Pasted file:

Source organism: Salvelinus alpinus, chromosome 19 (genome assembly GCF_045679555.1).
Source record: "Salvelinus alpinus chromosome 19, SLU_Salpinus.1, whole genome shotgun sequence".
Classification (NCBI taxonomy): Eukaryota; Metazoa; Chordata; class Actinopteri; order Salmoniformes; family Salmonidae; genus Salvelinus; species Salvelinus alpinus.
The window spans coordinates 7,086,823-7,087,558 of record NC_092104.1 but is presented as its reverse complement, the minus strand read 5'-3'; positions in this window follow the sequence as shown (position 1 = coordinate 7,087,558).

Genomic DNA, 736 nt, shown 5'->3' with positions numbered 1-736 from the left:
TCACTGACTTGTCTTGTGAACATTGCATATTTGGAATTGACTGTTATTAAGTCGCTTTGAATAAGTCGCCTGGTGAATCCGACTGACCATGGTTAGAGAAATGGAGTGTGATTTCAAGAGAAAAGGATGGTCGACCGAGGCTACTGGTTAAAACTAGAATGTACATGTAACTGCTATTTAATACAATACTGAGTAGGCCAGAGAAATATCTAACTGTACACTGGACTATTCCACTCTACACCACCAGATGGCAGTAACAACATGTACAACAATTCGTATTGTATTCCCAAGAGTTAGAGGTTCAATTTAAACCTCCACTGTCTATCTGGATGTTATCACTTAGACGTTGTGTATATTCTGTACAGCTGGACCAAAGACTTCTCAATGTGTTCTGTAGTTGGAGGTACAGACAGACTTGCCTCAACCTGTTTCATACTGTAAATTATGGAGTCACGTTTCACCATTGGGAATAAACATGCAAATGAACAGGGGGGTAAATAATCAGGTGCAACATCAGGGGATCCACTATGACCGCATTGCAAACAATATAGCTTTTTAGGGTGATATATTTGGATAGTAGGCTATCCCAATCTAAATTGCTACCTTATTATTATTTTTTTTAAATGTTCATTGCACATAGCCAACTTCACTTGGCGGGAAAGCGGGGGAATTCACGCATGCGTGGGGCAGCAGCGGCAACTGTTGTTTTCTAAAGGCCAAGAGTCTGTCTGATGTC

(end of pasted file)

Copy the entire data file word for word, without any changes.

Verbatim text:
Source organism: Salvelinus alpinus, chromosome 19 (genome assembly GCF_045679555.1).
Source record: "Salvelinus alpinus chromosome 19, SLU_Salpinus.1, whole genome shotgun sequence".
Classification (NCBI taxonomy): Eukaryota; Metazoa; Chordata; class Actinopteri; order Salmoniformes; family Salmonidae; genus Salvelinus; species Salvelinus alpinus.
The window spans coordinates 7,086,823-7,087,558 of record NC_092104.1 but is presented as its reverse complement, the minus strand read 5'-3'; positions in this window follow the sequence as shown (position 1 = coordinate 7,087,558).

Genomic DNA, 736 nt, shown 5'->3' with positions numbered 1-736 from the left:
TCACTGACTTGTCTTGTGAACATTGCATATTTGGAATTGACTGTTATTAAGTCGCTTTGAATAAGTCGCCTGGTGAATCCGACTGACCATGGTTAGAGAAATGGAGTGTGATTTCAAGAGAAAAGGATGGTCGACCGAGGCTACTGGTTAAAACTAGAATGTACATGTAACTGCTATTTAATACAATACTGAGTAGGCCAGAGAAATATCTAACTGTACACTGGACTATTCCACTCTACACCACCAGATGGCAGTAACAACATGTACAACAATTCGTATTGTATTCCCAAGAGTTAGAGGTTCAATTTAAACCTCCACTGTCTATCTGGATGTTATCACTTAGACGTTGTGTATATTCTGTACAGCTGGACCAAAGACTTCTCAATGTGTTCTGTAGTTGGAGGTACAGACAGACTTGCCTCAACCTGTTTCATACTGTAAATTATGGAGTCACGTTTCACCATTGGGAATAAACATGCAAATGAACAGGGGGGTAAATAATCAGGTGCAACATCAGGGGATCCACTATGACCGCATTGCAAACAATATAGCTTTTTAGGGTGATATATTTGGATAGTAGGCTATCCCAATCTAAATTGCTACCTTATTATTATTTTTTTTAAATGTTCATTGCACATAGCCAACTTCACTTGGCGGGAAAGCGGGGGAATTCACGCATGCGTGGGGCAGCAGCGGCAACTGTTGTTTTCTAAAGGCCAAGAGTCTGTCTGATGTC